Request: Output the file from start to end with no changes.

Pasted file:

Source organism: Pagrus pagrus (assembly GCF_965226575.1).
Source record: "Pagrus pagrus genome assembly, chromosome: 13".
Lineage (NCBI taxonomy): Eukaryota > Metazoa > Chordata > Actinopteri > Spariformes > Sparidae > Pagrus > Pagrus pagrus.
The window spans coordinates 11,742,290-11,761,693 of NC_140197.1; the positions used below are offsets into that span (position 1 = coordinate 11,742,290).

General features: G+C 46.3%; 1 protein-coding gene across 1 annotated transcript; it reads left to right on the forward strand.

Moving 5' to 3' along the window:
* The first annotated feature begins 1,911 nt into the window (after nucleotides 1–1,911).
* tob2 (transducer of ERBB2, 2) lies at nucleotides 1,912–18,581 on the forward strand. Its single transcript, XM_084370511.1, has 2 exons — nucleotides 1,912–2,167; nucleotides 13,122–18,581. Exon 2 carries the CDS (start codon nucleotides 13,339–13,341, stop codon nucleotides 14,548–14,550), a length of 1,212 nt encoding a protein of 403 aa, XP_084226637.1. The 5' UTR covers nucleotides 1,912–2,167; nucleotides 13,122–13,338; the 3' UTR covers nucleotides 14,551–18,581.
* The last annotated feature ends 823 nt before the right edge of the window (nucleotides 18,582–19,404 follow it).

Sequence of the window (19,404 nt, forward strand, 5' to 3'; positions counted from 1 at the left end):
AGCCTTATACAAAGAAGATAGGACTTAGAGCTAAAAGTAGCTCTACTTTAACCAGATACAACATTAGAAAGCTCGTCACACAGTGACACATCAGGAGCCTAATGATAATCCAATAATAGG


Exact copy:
Source organism: Pagrus pagrus (assembly GCF_965226575.1).
Source record: "Pagrus pagrus genome assembly, chromosome: 13".
Lineage (NCBI taxonomy): Eukaryota > Metazoa > Chordata > Actinopteri > Spariformes > Sparidae > Pagrus > Pagrus pagrus.
The window spans coordinates 11,742,290-11,761,693 of NC_140197.1; the positions used below are offsets into that span (position 1 = coordinate 11,742,290).

General features: G+C 46.3%; 1 protein-coding gene across 1 annotated transcript; it reads left to right on the forward strand.

Moving 5' to 3' along the window:
* The first annotated feature begins 1,911 nt into the window (after nucleotides 1–1,911).
* tob2 (transducer of ERBB2, 2) lies at nucleotides 1,912–18,581 on the forward strand. Its single transcript, XM_084370511.1, has 2 exons — nucleotides 1,912–2,167; nucleotides 13,122–18,581. Exon 2 carries the CDS (start codon nucleotides 13,339–13,341, stop codon nucleotides 14,548–14,550), a length of 1,212 nt encoding a protein of 403 aa, XP_084226637.1. The 5' UTR covers nucleotides 1,912–2,167; nucleotides 13,122–13,338; the 3' UTR covers nucleotides 14,551–18,581.
* The last annotated feature ends 823 nt before the right edge of the window (nucleotides 18,582–19,404 follow it).

Sequence of the window (19,404 nt, forward strand, 5' to 3'; positions counted from 1 at the left end):
AGCCTTATACAAAGAAGATAGGACTTAGAGCTAAAAGTAGCTCTACTTTAACCAGATACAACATTAGAAAGCTCGTCACACAGTGACACATCAGGAGCCTAATGATAATCCAATAATAGG